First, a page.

I used to be against crossbows, but I have since changed my mind. I think that, as long as the weapon you choose to hunt with is legal, that you are welcome in my hunting woods. I think there is too much bickering between the hunting ranks, and that we all need to come together. And who am I to say that your style of hunting is wrong because it isn’t the way I hunt. That shouldn’t matter at all. What should matter, is that you’re hunting and we enjoy the same activities. That is the bottom line.

    The main arguments I hear against using crossbows are these:

    1. They are more accurate then archery equipment and thus will cause for a larger number of deer to be killed…

    2. That by allowing more weapons of choice into the woods it will allow for more hunters, and thus allow for more deer to be killed as well.

    All it takes is a few seconds to look at other states who already allow crossbow hunting-such as Pennsylvania-to see that the deer harvest numbers really didn’t increase that much. Even with the slightly increased amount of hunters crossbows caused, it only resulted in a slight increase in the number of deer taken.

    The only real difference I see between crossbows and archery equipment is the lack of having to draw in the presence of the animal. That being said, you still have to have them at close range, and be accurate with your shot.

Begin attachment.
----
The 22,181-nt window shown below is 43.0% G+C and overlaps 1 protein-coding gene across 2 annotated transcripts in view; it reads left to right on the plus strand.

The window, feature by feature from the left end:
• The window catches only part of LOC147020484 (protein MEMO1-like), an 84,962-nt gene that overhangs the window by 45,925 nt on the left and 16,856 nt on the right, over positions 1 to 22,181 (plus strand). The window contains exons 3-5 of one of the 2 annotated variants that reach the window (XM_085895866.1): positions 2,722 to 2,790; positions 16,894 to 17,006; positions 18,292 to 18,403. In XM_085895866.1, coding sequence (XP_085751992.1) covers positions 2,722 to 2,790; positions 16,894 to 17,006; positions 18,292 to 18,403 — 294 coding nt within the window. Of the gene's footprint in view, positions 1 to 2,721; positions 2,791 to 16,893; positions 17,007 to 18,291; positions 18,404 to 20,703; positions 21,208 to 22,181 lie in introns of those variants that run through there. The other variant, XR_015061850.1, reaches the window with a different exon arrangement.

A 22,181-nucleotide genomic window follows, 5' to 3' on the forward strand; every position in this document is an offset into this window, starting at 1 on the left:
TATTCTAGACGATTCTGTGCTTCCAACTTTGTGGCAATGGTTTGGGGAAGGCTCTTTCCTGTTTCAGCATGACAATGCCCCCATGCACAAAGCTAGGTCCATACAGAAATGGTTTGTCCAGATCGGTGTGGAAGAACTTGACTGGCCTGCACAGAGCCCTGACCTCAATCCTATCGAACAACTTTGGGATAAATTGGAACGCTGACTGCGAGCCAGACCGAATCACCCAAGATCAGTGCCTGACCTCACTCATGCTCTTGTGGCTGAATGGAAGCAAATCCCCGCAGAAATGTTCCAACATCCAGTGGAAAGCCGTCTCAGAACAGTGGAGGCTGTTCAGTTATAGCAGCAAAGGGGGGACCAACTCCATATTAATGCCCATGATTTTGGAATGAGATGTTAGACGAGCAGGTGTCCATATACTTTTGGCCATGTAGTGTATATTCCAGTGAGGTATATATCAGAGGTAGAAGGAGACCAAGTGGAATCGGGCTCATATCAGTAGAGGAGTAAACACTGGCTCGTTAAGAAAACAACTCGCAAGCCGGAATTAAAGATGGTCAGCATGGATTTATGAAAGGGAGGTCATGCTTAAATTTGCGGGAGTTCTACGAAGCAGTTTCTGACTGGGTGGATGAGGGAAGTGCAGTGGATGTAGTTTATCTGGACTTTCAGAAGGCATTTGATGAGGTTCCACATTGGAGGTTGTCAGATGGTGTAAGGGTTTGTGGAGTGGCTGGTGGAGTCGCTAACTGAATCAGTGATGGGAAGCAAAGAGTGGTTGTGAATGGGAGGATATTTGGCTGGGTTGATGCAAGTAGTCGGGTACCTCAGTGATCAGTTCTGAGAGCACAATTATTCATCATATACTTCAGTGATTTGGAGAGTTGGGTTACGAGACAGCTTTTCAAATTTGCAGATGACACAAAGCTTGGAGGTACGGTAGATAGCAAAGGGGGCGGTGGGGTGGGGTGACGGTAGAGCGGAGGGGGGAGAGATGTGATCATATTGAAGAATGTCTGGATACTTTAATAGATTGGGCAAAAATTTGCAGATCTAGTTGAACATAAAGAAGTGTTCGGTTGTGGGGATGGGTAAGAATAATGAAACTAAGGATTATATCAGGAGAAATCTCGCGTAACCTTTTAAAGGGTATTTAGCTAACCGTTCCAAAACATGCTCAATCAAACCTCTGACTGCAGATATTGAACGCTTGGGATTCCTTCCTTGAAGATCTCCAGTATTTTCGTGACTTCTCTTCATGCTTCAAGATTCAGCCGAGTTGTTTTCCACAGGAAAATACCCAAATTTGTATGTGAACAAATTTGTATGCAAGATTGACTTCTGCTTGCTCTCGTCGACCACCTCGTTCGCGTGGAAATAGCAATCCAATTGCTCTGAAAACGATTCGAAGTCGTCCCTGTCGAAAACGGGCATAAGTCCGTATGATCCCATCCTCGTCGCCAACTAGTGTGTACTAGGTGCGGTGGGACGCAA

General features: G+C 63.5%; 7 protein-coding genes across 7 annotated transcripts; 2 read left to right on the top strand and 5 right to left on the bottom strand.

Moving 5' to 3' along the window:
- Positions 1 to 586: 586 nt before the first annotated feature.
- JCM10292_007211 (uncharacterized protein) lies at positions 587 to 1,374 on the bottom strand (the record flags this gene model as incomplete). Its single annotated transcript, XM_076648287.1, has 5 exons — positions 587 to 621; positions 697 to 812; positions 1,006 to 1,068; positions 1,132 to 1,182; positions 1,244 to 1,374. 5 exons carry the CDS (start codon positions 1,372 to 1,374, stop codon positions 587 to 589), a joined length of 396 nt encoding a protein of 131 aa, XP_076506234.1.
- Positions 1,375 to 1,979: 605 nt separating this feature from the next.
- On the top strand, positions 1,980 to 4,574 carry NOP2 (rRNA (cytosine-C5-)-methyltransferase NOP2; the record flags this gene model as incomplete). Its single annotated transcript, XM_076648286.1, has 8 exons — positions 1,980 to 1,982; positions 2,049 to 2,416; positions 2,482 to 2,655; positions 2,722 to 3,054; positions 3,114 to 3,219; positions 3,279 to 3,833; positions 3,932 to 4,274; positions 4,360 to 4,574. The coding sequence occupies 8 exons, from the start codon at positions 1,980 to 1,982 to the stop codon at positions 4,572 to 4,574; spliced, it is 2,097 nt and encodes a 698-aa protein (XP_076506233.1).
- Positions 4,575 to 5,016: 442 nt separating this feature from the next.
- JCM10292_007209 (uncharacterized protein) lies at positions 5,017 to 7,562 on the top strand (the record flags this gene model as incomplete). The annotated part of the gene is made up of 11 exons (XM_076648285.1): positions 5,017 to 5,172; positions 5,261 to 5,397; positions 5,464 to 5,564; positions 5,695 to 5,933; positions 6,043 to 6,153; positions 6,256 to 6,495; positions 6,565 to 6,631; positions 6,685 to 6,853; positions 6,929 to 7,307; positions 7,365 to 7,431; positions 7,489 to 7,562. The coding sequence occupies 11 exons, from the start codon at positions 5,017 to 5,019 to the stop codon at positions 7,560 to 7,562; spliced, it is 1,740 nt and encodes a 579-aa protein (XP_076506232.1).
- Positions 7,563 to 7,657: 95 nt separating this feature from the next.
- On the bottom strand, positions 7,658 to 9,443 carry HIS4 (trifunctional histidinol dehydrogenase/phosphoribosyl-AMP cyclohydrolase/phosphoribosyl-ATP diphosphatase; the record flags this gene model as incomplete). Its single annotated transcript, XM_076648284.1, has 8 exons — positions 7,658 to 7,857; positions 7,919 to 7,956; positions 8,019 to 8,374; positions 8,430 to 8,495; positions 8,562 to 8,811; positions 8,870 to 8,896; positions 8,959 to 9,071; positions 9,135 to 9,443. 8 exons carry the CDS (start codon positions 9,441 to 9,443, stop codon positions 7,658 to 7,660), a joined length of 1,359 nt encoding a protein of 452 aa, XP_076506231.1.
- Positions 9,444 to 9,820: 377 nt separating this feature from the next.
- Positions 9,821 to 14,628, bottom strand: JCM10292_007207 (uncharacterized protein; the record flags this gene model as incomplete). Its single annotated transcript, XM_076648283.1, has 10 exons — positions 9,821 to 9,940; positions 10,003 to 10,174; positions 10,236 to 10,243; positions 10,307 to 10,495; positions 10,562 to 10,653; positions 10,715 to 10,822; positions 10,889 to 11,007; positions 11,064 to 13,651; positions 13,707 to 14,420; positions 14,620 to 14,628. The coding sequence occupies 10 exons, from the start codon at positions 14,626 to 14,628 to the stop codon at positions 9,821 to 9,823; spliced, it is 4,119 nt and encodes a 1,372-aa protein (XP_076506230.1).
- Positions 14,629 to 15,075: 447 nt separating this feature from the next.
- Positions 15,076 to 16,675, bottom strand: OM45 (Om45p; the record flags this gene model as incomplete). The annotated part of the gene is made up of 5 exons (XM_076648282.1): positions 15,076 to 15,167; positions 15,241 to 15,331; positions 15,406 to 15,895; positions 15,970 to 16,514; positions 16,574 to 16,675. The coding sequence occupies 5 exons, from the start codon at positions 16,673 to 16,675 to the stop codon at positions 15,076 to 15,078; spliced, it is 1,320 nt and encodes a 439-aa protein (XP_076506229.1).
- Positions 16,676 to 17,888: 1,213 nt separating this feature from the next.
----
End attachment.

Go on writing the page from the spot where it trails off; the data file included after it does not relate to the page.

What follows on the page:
So, bottom line, and I”m sorry this has become so long–I think, if the weapon you choose to hunt with is legal in your state, I’m fine with it. I’m just glad both of us will share the same joys that come with the hunt. I don’t want to be the guy who decides your way of hunting is worse than mine, because it’s not the way I hunt.

    I can’t wait to read the article Kris.

  3. Missouri – legal with disability that hinders the use of a “regular” bow

    I think they are fine.

    The only thing I wonder about is since they do shoot significantly further than a traditional or compound bow should increased use of crossbows mean that safety orange rules should be extended to cover archery season as well as the firearms seasons?

  4. 1. California

    2. Legal (but I just had to look it up – I could’ve sworn they weren’t legal)

    3. I don’t do any archery, so I’m not the best person to ask this question. But from where I sit, I agree that squabbling amongst hunters about methods of take is not productive – it allows antis to peel us off one at a time to use against hunting in general. Who cares if you use a different weapon than I do? In a target shooting competition, that would of course be unfair. But hunting? It’s not like we’re all shooting at the same animal.